The mass killing at a Monterrey casino, thought to be linked to a protection racket, draws attention to the growth in Mexico's extortion rates, which have more than doubled during Calderon’s presidency.
Organized criminal networks in Mexico demand extortion payments from businesses and individuals, including migrants, teachers and priests, and few enterprises are exempt from the threat. According to statistics gathered from across the country, there have been more than 24,000 official reports of extortion since President Calderon came to power in 2006.
The non-profit research organization Mexico Evalua conducted a detailed analysis of the statistics released by Mexico’s National Public Security System, and determined that rates of extortion have increased by a large margin in the last five years in a number of states, including Chihuahua, San Luis Potosi, Tabasco and Tamaulipas. According to analysis by the newspaper Excelsior, President Calderon’s home state of Morelos, southwest of the capital, has the highest reported rates of extortion in the country, with 34 complaints per 100,000 residents, followed by Durango, Baja California, Chihuahua, and Jalisco. (See Excelsior's map, below.)
Many of these states are hotspots for criminal gang activity, and have experienced some of the country’s worst violence in the last five years. Chihuahua topped the charts as the state with the most murders in 2010, while Durango, Tamaulipas, Jalisco and Baja California all featured in the top 10.
Extortion is a product of a general climate of insecurity. Because many Mexicans lack confidence in government’s ability to provide security, and distrust the police, threats of violence are an effective way to extract regular payments from citizens and businesses. A protection racket occurs when organized crime groups carry out extortion activities at regular intervals, often accompanied by the threat of violence, in order to control a particular market or territory. In Ciudad Juarez, an industrial border city in the northern state of Chihuahua, which suffers Mexico’s highest murder rate, an estimated 80 percent of food vendors are regularly extorted for amounts ranging from $50 to $500. Rather than report the crime to police, who have occasionally been implicated in extortion rings, or risk violent reprisals from criminals, many small business owners unable to pay the "cuota" have chosen to close their doors.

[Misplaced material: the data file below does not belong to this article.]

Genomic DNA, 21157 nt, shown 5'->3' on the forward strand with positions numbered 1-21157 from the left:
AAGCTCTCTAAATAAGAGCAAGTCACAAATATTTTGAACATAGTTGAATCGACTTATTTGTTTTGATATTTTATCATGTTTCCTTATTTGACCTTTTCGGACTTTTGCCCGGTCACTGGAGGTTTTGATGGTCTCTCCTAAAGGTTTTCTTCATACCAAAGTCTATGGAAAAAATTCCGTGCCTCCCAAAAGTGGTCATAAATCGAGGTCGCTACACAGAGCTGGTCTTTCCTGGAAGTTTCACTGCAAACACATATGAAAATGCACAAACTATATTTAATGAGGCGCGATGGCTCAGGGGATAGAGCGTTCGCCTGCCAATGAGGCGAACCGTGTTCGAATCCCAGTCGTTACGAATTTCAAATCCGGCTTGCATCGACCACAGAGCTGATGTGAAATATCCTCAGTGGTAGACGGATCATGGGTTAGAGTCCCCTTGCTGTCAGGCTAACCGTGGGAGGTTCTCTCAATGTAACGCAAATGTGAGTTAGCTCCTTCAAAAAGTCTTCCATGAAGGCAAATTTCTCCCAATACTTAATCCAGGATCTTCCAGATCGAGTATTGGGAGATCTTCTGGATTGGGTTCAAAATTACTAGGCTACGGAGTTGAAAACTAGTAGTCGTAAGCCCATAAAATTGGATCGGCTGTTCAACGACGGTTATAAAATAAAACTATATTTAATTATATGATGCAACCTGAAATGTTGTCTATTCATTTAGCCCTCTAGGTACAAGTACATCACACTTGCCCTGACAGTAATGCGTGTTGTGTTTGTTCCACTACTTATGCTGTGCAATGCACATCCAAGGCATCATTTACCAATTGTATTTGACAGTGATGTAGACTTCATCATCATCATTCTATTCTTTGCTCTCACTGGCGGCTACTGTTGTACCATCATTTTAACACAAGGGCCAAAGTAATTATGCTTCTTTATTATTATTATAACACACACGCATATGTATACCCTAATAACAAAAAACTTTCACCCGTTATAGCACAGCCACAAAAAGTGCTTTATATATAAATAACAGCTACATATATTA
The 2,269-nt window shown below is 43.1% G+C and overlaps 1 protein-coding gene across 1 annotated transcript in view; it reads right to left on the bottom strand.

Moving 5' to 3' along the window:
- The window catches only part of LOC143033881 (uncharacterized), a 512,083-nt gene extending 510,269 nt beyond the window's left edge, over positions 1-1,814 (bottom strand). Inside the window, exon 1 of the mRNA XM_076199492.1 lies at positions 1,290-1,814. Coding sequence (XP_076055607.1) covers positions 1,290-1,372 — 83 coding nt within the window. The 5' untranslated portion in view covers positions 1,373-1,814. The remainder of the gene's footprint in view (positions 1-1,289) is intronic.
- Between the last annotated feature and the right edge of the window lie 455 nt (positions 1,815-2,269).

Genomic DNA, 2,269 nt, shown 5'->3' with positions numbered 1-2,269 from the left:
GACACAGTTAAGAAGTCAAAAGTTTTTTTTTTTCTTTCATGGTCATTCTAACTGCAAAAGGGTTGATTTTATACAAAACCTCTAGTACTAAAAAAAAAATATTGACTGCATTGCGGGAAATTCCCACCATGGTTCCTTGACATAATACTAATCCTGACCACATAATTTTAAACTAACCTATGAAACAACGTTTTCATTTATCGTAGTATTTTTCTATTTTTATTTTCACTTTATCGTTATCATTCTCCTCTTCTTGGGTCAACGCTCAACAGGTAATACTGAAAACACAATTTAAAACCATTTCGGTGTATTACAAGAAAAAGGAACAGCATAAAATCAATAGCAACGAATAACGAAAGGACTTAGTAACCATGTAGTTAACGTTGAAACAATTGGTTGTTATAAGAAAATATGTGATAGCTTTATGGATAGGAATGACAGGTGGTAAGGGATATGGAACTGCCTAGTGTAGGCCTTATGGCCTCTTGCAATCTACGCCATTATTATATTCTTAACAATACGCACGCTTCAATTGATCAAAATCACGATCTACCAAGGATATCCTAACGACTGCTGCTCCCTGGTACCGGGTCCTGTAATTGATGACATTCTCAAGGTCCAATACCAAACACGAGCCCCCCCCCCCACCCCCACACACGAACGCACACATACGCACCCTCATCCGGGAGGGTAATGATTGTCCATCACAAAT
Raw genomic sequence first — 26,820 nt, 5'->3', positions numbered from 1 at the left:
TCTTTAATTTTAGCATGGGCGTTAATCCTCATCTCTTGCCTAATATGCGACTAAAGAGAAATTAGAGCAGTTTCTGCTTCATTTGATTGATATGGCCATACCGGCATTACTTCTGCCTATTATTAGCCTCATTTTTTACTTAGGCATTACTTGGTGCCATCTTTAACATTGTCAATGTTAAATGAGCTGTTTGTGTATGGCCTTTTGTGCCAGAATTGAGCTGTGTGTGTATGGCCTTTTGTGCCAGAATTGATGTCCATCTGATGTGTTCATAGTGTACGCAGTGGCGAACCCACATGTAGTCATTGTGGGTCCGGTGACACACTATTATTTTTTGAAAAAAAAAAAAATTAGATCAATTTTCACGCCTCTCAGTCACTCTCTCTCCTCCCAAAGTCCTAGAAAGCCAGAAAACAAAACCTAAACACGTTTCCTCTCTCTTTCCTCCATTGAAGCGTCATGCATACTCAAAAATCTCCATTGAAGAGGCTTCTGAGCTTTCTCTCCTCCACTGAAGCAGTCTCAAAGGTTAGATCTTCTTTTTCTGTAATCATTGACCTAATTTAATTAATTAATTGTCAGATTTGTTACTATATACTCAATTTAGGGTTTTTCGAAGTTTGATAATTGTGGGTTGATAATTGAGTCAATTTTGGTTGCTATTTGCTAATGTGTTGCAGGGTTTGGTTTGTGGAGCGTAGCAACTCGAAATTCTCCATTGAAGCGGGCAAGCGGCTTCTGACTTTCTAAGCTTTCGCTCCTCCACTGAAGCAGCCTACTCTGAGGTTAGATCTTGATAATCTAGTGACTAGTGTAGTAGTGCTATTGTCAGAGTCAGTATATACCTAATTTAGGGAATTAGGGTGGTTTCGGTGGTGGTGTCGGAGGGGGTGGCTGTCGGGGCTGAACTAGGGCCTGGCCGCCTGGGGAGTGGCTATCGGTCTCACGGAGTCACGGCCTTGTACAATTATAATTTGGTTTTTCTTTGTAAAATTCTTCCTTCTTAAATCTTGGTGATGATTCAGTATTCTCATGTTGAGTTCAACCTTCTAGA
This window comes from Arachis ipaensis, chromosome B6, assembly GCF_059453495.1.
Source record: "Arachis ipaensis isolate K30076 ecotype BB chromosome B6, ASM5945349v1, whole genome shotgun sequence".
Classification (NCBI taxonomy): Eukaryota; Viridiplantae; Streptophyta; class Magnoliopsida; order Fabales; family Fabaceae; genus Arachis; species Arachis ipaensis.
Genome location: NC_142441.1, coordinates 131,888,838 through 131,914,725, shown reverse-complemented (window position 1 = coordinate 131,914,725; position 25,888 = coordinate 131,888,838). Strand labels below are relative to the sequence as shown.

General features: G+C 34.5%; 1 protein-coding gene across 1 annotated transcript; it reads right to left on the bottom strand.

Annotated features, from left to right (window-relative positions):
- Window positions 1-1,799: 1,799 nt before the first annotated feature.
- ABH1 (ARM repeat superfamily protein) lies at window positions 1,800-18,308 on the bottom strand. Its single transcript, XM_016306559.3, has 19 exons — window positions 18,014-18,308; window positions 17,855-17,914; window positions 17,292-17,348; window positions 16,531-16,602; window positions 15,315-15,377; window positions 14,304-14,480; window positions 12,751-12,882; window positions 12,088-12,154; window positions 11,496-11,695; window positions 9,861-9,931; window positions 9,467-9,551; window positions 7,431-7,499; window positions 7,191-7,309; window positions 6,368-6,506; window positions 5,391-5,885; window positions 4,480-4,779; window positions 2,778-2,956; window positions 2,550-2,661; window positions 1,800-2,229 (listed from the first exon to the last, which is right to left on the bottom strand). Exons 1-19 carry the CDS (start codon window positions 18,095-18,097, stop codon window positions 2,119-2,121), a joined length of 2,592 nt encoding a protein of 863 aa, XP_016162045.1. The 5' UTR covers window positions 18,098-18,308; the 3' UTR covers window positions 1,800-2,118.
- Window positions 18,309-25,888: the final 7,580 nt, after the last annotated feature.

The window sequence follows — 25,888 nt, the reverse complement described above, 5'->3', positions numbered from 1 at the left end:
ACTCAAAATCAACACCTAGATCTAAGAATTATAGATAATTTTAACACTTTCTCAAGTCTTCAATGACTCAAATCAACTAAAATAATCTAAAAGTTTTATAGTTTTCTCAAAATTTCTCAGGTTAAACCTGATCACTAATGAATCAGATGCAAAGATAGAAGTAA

It is safe to assume that actual extortion rates are much higher than those reported. Because of the cartels' willingness to carry out violent acts, victims often cede to the demand for payment and avoid reporting the crime. Mexico’s Citizen's Institute for the Study of Insecurity (ICESI) estimates that the unreported incidence, or 'cifra negra' (get ICESI's report in pdf here), for extortion may be as high as 85 percent (get ICESI's report in pdf here). Although the reported extortion rate in Chihuahua is 13 per 100,000 people, the actual rate, including the cifra negra, is estimated at closer to 1 in 100.
The growth in extortion rates is, in part, a product of President Calderon’s approach to fighting the cartels, which has shaken up the dynamics of organized crime in Mexico. Calderon’s administration has focused on taking out the leaders of major drug trafficking organizations -- an approach known as the kingpin strategy. This has caused Mexico’s underworld to fragment, with many smaller groups in place of the old, hegemonic cartels. As these multiple factions fight for a share of drug trafficking market, they are forced to move into other criminal activities, like extortion, to fund themselves.
According to Excelsior, the Zetas are responsible for the majority of reported extortions, including the attack on Casino Royale in Monterrey, which was reportedly carried out after the owner refused to pay the weekly cuota of approximately $11,000 dollars. Extortion cells aligned with the drug trafficking organization the Familia extract regular payments from from miners, farmers and business owners, with extortion threats often made over the phone by criminals in prison.
The Mexican government cannot fight the plague of criminal extortion by sending in the military. More effective would be institutional reform to convince the public that they can trust the police, and report extortion demands.